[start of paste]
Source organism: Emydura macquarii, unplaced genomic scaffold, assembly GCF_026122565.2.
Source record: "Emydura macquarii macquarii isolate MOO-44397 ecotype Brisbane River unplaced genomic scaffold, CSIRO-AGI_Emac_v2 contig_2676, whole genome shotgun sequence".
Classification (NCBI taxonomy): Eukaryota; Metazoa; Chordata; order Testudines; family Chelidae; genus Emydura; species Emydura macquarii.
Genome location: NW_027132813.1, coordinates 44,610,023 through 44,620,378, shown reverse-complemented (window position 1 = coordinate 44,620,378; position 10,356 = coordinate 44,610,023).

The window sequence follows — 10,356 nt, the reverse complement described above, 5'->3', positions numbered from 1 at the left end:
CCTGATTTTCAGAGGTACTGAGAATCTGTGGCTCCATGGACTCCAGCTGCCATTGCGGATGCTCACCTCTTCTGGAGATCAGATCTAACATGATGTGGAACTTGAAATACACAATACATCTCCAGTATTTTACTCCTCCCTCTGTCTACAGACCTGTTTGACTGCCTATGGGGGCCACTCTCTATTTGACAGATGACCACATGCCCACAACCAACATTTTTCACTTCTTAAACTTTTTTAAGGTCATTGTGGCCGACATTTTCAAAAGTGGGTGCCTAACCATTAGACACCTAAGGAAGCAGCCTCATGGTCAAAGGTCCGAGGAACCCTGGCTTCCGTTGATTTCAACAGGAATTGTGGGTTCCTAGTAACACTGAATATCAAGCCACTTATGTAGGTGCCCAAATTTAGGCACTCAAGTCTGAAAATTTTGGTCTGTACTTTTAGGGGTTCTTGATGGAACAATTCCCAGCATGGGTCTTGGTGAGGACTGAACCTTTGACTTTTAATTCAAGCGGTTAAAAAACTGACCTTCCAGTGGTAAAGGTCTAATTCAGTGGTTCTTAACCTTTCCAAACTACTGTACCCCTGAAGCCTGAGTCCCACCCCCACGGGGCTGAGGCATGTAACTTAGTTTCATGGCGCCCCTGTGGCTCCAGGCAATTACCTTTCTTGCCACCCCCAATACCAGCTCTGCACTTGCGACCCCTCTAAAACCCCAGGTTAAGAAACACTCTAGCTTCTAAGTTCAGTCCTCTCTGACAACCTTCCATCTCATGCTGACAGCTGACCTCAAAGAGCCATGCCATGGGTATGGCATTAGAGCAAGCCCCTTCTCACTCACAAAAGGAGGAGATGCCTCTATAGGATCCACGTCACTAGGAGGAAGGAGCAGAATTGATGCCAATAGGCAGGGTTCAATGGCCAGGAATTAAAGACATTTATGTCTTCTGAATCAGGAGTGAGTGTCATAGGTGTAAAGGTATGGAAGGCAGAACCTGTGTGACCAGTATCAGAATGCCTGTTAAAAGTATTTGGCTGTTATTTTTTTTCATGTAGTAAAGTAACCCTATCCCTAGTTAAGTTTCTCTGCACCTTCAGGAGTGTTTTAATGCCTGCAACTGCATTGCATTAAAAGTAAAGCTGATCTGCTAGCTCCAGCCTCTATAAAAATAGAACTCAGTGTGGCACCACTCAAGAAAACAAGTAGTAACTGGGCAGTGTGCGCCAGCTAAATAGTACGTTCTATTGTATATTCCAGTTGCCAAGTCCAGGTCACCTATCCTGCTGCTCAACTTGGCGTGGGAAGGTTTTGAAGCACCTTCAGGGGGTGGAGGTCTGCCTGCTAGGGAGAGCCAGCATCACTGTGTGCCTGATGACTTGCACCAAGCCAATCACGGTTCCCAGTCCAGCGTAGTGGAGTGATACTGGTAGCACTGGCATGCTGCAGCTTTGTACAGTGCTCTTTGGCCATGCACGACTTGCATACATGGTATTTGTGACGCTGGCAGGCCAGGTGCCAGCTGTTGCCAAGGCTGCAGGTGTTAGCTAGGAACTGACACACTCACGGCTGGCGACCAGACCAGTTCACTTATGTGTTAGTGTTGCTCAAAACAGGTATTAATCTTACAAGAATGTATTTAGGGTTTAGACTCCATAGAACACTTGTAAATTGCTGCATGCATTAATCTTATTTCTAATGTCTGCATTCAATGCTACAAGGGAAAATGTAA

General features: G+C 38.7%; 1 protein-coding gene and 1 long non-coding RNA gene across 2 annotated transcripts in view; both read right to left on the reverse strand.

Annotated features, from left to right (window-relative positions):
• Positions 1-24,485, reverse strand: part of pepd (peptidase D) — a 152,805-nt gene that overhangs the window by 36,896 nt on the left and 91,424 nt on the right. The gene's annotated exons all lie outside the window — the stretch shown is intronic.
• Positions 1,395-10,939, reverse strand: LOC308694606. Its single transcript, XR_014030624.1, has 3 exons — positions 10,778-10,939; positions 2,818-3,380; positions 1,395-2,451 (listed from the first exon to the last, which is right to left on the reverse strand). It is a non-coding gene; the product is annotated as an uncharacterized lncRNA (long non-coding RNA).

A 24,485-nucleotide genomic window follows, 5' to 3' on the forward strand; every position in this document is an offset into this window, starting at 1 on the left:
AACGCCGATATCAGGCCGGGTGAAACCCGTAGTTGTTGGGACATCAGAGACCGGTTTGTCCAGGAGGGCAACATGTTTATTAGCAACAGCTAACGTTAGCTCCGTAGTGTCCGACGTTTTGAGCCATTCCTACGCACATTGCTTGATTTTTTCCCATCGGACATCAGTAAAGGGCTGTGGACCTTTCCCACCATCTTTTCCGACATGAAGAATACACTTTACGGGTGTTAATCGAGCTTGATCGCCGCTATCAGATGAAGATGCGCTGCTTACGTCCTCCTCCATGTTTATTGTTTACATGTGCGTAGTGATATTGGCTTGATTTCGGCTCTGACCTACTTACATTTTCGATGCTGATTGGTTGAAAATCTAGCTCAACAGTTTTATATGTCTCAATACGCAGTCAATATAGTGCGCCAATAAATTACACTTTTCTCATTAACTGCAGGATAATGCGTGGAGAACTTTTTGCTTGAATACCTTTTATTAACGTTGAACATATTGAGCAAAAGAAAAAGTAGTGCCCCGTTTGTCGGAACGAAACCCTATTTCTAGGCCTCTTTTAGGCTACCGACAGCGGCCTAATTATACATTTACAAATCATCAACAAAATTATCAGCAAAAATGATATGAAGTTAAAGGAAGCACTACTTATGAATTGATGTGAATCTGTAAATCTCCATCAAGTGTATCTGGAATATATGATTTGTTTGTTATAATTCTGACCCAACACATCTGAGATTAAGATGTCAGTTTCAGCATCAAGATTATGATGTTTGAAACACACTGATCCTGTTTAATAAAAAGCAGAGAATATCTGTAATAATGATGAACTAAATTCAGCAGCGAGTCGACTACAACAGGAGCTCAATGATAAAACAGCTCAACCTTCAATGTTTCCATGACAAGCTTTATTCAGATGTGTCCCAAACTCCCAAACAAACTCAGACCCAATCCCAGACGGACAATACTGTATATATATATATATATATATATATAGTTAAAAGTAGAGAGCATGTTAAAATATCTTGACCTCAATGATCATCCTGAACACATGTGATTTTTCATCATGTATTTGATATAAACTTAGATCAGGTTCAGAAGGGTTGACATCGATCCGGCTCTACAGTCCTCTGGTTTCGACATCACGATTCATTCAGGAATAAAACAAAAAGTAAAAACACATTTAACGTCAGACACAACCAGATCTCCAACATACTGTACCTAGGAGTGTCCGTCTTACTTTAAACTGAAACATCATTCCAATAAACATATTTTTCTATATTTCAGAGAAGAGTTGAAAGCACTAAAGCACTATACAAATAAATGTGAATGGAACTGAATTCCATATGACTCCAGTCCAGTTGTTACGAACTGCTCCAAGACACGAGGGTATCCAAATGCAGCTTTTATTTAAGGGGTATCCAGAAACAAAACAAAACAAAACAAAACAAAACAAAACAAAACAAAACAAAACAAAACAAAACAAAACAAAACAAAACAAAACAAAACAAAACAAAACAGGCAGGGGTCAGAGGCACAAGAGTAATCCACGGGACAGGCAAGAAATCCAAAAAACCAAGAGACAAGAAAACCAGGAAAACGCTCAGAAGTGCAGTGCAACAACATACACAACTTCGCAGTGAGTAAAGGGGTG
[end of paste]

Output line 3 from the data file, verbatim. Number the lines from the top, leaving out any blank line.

Classification (NCBI taxonomy): Eukaryota; Metazoa; Chordata; order Testudines; family Chelidae; genus Emydura; species Emydura macquarii.